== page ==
Toula, when the audience first meets her in My Big Fat Greek Wedding, is in a different sort of tower, and one of her own making. She lacks the confidence–for reasons that won’t be discussed here–to participate in the world around her. Toula is the unknown quantity that the Lady of Shalott becomes when she has left her tower, she is presented as a monstrous woman, untouchable and alien to everyone, including other women. This is where fantasy and fiction diverge. Toula is part of a fictional world that can only mirror the world of the audience. Her transformation, her decision to transform, is what gives her the power to become.
In Valente’s In the Night Garden, an astounding work of fantasy, it is the monstrous women, the ugly women, the women who don’t participate in the mores of feminine beauty, who have power. Toula is intelligent and quick no matter what she looks like, but in the world of the film, she can’t find her power until she takes the step to interrogate beauty and its norms. Until she confronts the monster in the mirror, the rest of the world isn’t able to see her either.
I’ve always seen Toula’s transformation as more empowering than conforming, however there are plenty of issues inherent in the Cinderella story. At the very least, Toula is shown experimenting with expressions of femaleness, rather than simply buying wholesale into the form she’s been familiar with her entire life. She finds a level of expression with which she’s comfortable, and that meets her needs. The web she weaves begins to free her from her lack of agency, instead of keeping her imprisoned. But like all transformation stories, it can’t help but expose the fact that women are not seen until they look like women, that identity is still conflated with expression, and that the only power one has is in conforming.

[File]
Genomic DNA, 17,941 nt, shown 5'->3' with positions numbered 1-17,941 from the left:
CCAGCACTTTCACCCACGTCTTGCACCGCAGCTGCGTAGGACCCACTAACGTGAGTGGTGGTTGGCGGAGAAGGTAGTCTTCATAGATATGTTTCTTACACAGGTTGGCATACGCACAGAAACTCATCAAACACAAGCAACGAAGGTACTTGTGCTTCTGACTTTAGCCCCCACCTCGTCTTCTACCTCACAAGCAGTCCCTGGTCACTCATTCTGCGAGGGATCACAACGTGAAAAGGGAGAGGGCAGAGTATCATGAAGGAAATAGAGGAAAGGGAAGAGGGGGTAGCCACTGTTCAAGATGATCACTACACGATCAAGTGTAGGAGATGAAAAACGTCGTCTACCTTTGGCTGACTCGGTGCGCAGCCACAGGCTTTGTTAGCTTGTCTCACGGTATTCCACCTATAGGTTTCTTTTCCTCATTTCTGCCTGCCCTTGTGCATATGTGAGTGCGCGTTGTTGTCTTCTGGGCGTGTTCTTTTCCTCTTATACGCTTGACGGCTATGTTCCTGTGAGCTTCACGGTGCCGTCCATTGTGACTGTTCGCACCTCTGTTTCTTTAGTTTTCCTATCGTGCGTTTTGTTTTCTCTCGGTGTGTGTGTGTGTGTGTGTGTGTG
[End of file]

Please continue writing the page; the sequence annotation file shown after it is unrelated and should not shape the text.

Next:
The women of In the Night Garden often live outside society, sometimes come to violent ends, or are imprisoned by those who wish to take their powers, but in all of the tales, these monstrous, ugly, unfeminine women have agency, have a story to tell, and are an integral part of the greater tale. The payoff of reading In the Night Garden is not the tiny stories that make up the greater whole–which never resolve themselves without outside help from other stories–but getting to the end and finding out how the lives of the many women carry through like bright lines to the end of the tale, how they interconnect, how they burn more brightly the more the reader dips into the world of the novel.
Then there’s MBFGW2, in which the lives of Toula and her extended family are revisited 20 years after the first film. Everyone is older, except Paris who wasn’t born yet and is now a bright young–pretty–woman getting ready to leave her parents and go off to college. And great care is taken in the film to emphasize how old the women are, how much they have changed, and how little they want to admit it.
This time, Toula is ugly because she is participating too much. She has forgotten how to perform womanhood because she is too busy being a mother–to both her daughter and to her parents. It was an interesting concept at first, until the constant emphasis on how Toula looked overwhelmed whatever other sentiments the film may have been trying to express. Her husband was pulling away from her, her daughter wouldn’t trust her, until she magically brushed her hair, and put on makeup and a fancy dress. Then Toula somehow became assertive, confident, and with that gained a new desirability to society that allowed her to have stronger relationships with people.
The juxtaposition of these stories raises compelling questions not only about the demands of beauty and societal expectations of gender expression, but about the nature of engaging with those questions at all. How close should a work of fiction mirror the real world, especially if it intends to interrogate questions like how women are controlled through gendered behavior? And how does one engage in discussions such as these with those so baffled by woman’s free expression that she would prove wholly inscrutable to their own inestimable wit?